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Currency War

A month ago China’s stock bubble was bursting and Greece was imploding. Yet the US Fed, in a violation of both headline sentiment and common sense, was still promising to raise interest rates come September. Fast forward to this week. China’s surprise currency devaluation has sent the global markets into a tailspin, but rather than […]

 

China About To Make History — Again

by John Rubino on August 9, 2015 · 7 comments

Any discussion of China has to open with the now-widely-understood fact that the numbers it reports are not to be trusted. Knowing this makes it easy to dismiss claims of high and consistently-on-target GDP growth, for instance, as a combination of government-directed borrowing and spending, and simple fabrication. But how to handle negative numbers? When […]

 

After nearly three decades of stagnation, Japan in 2013 went all-in, ordering its central bank, the Bank of Japan, to buy pretty much every bond on the market with newly-created yen. The BoJ’s balance sheet — a rough proxy for the amount of money it has created and dumped into the economy — soared at […]

 

China: Major Devaluation Coming

by John Rubino on July 27, 2015 · 8 comments

The whole “market economy” thing is turning out to be a little trickier than China’s dictators expected. To set up the story: After the 2008 crash the country borrowed about $15 trillion (an amount that dwarfs the US Fed’s quantitative easing programs) and spent the proceeds on history’s biggest infrastructure program. This pushed up the […]

 

Was Greece Always Part Of The Plan?

by John Rubino on July 19, 2015 · 14 comments

Since its inception, critics of the eurozone have been pointing to its incomplete nature — everyone uses the same money but keeps their own national budgets and tax regimes — and speculating that this “fatal flaw” would doom the system. Other observers, however, gave the euro’s creators more (Machiavellian) credit and assumed the initial version […]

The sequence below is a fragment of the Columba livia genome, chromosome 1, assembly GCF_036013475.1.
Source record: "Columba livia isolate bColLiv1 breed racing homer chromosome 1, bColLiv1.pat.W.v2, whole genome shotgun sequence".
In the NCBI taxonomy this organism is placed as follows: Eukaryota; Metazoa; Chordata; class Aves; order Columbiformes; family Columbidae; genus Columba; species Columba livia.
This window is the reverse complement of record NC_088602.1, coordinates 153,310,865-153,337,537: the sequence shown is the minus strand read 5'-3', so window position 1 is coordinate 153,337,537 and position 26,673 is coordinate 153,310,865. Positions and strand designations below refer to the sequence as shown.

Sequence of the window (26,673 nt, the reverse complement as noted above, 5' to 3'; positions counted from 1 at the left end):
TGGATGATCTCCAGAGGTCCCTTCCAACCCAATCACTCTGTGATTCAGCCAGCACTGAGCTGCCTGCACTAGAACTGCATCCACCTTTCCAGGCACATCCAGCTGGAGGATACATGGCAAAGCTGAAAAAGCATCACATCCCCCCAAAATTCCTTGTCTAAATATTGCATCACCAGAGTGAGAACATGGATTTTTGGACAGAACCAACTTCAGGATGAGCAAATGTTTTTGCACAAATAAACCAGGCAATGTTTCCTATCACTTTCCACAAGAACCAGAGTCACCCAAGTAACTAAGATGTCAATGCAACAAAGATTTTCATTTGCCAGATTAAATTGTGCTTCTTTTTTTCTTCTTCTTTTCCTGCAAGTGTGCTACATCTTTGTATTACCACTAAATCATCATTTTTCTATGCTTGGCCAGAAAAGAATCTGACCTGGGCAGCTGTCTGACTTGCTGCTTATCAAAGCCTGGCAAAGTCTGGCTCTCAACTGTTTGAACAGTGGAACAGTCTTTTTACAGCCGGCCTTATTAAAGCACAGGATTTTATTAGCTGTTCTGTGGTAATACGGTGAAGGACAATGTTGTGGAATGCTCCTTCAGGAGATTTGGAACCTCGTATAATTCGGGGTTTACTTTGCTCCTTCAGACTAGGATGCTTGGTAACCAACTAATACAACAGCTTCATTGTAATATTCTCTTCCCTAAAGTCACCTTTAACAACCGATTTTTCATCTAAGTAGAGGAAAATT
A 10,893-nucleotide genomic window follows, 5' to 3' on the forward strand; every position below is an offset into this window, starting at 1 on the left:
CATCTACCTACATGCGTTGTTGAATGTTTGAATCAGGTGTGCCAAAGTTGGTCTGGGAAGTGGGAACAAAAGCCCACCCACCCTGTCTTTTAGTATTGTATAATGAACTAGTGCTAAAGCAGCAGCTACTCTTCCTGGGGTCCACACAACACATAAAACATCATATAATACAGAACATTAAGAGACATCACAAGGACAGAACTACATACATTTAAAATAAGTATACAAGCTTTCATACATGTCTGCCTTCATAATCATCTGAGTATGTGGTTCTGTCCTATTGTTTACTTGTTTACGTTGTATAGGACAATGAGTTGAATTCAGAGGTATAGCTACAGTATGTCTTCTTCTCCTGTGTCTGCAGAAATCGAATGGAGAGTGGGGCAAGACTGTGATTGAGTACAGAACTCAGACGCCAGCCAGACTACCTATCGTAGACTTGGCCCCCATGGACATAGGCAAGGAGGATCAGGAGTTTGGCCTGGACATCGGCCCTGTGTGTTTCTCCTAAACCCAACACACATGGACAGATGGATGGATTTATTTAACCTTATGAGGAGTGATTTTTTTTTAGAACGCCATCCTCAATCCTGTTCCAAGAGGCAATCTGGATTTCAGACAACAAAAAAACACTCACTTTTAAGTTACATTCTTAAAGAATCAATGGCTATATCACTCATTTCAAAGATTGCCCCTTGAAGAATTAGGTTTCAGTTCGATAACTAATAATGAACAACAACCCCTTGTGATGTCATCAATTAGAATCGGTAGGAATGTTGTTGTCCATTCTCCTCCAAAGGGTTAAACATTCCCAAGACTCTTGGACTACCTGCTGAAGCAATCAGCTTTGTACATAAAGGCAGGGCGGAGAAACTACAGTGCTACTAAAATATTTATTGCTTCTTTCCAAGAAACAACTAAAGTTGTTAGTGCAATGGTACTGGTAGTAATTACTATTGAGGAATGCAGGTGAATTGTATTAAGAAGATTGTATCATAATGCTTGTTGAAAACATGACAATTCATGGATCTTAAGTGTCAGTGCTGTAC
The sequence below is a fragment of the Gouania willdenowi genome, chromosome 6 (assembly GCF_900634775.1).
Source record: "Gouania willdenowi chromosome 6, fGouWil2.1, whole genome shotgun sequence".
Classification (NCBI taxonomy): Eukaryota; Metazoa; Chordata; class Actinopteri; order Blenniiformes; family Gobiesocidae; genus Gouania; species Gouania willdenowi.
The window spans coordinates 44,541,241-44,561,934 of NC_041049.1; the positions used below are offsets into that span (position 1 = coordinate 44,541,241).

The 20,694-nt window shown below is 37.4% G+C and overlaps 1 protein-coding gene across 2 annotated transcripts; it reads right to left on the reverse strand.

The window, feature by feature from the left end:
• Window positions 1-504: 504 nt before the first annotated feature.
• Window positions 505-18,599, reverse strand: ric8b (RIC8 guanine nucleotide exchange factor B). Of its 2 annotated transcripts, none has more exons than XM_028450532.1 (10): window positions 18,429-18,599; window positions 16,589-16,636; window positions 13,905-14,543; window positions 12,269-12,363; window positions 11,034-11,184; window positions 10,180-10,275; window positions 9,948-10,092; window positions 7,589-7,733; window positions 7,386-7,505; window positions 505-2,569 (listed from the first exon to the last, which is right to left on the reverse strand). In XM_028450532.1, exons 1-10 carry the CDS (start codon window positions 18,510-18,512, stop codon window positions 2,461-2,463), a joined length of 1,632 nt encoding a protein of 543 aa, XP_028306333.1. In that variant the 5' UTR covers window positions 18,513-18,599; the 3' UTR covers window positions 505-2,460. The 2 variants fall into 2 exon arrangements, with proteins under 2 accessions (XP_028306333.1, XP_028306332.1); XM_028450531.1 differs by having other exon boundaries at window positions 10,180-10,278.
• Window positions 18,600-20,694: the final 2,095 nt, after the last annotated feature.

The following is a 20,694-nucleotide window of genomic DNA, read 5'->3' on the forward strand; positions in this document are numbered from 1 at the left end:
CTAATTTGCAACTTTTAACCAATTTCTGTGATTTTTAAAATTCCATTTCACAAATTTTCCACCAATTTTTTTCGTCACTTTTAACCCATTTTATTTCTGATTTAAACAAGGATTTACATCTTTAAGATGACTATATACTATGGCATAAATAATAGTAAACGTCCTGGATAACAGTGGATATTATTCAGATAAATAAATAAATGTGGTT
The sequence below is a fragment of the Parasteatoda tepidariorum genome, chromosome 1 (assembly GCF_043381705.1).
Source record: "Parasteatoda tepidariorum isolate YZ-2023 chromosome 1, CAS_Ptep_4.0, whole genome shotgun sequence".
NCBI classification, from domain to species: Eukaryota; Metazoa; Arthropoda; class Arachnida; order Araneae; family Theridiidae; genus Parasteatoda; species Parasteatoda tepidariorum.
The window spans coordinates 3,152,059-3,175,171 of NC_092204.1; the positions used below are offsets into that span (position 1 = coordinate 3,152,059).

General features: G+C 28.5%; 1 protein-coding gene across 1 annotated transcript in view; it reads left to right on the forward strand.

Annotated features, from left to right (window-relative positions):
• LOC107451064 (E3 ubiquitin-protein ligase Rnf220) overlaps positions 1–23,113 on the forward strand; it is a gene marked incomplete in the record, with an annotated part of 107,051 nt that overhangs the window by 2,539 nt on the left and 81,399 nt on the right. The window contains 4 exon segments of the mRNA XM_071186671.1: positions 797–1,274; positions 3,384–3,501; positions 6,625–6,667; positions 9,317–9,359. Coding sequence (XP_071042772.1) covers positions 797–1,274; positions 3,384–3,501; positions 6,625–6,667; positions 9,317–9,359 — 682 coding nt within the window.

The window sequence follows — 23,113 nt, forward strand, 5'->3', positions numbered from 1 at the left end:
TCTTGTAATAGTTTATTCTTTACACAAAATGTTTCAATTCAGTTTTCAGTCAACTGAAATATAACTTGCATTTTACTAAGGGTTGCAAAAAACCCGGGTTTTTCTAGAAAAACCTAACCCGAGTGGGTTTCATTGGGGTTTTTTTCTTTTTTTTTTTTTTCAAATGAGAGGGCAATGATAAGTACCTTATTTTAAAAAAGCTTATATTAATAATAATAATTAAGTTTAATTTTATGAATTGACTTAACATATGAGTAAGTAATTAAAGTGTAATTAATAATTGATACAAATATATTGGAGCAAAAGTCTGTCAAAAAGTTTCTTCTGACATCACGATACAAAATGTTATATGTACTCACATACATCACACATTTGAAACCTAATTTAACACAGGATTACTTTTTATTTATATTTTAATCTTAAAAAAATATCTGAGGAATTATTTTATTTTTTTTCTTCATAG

US Nearing Recession, Dollar Falling Hard

by John Rubino on May 13, 2015 · 25 comments

The dollar soars by a record amount versus the euro and the yen in 2014. And economists predict strong growth in 2015. Really? If a country can have a rapidly-appreciating currency with all the benefits that that confers, and strong economic growth with all the obvious advantages that that confers, why wouldn’t everyone be going […]

 

When a country pegs its currency to a bigger one like the US dollar, it in effect outsources its monetary policy to the operator of that other currency. This confers several benefits, including the enforced discipline of the other, presumably more rigorous monetary regime and the simplicity of letting someone else stress over controversial policies […]

 

Most talk of currency war focuses on the problems caused by countries devaluing their money. This does indeed cause a lot of problems, especially long-term once everyone figures out the game and starts front-running it by preemptively dumping their currency. But in the short run, for every loser there’s a winner, in the form of […]

 

As pretty much everyone is now aware, US Q1 growth was way below expectations. And the only reason it was even marginally positive was because businesses expanded their inventories at a record rate. Here’s a chart from Zero Hedge comparing the economy’s growth with that of inventories: In other words, if US businesses had just […]

 

US Factories Crushed By Strong Dollar

by John Rubino on April 24, 2015 · 6 comments

Government statistics are always suspect, for at least one obvious reason: Modern economies are way too big and complex to measure in real-time. So virtually every number is revised in the months after its release, frequently to the point of saying something very different. But by then lots of new data has come out and […]

 

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